Last weekend, I went to the Barrie Game Exchange, in Barrie, Ontario, a venue where vendors (who are gamers themselves) sell off pieces of their retro gaming collections to other gamers. Haggling for the best price is on the table, and there are possibilities of swapping out games for other games of equal or lesser value.
I am very new to this whole swap meet experience. It being my third, it might sound unusual of me to say this, but I have not caught the game collector fever like some other people I know, and don’t really have a desire to seek out hard copy retro games from a bygone era (SNES, Sega, Atari, etc). My focus is predominantly casual adventure PC games for the most part, and not necessarily in physical form. At any rate, most boxed PC games are no longer for sale in physical format; but are available online via sites like Steam, GOG and Big Fish Games. I think nothing of thinning out my stack of games if I have played a game and don’t like it or I get tired of it. That said, I do have a stock of games that I haven’t played, including boxed PC and Nintendo DS games, but I wouldn’t say I am out to collect every game in that format.
My intention of going to a game swap was initially to keep my husband company, as cramming into a room full of strangers for an afternoon (some of which can be smelly and sweaty…) is not really my idea of a good time. But, having weathered three of these now, I can say I have found ways to
survive enjoy my time while attending. The last couple of swaps have been fun, especially meeting up with other members of the Cartridge Club (of which I am a member) who have turned into friends over the past couple of years. Now, I am actually looking forward to the next swap meet.
My very first swap meet was the Barrie Game Exchange last July 2015. I was only planning to keep my husband company, but before we headed up to Barrie, he said that I should compile a list of games to look for while at the show. This would engage me in the whole swap experience. This was difficult; I was honestly blanking out on what games to look for. Along with the challenge of not collecting games, odd boxed PC games was the first thing that came to mind, and my husband said that likely no one would be selling those (Yeah, yeah, boxed PC games are dodo birds, ok, yes got the memo…). So what do I do then? I got some random games together on my list, but didn’t really find anything that time.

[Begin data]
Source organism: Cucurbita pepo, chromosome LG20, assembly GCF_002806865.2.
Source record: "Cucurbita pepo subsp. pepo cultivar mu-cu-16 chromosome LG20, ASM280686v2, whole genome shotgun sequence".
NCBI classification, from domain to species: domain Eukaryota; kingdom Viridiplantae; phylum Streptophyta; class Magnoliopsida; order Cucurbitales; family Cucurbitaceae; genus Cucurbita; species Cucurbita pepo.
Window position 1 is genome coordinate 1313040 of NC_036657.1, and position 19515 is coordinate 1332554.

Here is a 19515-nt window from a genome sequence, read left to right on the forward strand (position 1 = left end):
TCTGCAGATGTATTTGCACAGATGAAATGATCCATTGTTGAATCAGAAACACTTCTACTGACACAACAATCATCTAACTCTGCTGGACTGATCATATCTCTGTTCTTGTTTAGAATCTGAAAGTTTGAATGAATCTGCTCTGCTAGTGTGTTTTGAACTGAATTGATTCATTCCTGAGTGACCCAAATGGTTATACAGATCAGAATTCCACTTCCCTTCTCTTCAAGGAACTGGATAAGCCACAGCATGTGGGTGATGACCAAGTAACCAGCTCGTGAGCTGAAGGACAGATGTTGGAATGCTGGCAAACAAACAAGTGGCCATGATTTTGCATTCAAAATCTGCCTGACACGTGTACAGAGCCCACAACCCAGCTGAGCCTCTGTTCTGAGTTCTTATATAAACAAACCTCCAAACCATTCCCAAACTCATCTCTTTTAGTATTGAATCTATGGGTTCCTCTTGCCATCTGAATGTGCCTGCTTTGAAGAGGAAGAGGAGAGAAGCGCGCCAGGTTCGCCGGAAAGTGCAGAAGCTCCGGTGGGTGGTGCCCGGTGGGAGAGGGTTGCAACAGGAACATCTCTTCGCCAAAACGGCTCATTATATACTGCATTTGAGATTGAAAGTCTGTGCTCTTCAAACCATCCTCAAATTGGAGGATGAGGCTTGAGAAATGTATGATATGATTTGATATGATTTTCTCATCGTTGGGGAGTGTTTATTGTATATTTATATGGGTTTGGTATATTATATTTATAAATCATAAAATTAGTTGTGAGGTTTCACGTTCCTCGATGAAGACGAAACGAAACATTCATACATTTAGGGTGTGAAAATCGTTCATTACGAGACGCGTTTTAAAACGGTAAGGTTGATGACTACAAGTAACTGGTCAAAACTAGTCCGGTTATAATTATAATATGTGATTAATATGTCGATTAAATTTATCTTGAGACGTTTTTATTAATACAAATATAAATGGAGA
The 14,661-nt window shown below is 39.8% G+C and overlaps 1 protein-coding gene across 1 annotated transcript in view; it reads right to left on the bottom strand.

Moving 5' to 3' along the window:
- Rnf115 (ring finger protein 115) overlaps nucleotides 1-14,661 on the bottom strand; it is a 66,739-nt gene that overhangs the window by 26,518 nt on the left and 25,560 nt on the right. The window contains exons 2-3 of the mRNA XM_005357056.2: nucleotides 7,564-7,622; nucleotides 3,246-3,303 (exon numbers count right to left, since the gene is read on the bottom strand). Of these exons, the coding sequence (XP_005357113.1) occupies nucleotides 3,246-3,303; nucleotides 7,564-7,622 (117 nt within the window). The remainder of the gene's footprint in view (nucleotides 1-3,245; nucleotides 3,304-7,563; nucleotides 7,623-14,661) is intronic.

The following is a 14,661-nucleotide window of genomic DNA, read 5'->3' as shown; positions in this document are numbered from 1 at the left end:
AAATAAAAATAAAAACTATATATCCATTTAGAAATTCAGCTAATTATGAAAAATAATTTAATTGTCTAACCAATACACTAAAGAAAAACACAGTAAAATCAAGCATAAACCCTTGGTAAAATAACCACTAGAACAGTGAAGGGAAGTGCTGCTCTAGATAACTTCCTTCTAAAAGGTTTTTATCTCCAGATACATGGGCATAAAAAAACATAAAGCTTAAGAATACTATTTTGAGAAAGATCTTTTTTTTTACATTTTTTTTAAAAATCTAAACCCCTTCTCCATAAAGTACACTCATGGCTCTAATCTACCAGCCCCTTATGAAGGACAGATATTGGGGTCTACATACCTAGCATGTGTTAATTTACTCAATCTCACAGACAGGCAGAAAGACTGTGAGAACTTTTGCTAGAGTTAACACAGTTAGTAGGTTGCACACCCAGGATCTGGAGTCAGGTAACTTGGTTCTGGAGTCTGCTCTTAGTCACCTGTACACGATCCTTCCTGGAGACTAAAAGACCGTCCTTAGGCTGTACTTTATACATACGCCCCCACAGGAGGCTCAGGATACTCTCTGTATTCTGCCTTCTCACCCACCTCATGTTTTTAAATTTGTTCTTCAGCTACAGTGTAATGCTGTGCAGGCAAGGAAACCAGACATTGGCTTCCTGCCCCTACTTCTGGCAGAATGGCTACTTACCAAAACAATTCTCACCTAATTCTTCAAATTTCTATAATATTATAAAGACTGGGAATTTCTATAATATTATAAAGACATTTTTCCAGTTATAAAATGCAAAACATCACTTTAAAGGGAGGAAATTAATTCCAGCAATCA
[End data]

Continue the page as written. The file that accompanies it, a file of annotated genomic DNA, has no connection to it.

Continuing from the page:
It was the second gaming swap meet: the Waterloo Game Swap last September 2015, when I got my act together. Beforehand, my husband had me play some SNES and NES games in emulation to pique my interest in searching for some games in that platform. Specifically, I started getting an interest in Kirby and decided to focus on that character’s games. I went into the Waterloo Game Swap, armed with a small list of games. I didn’t leave with much, but at least that gave me games to look out for.
My list for last Sunday. I write notes on paper, then take pics of them with my phone. I do this a lot. 😉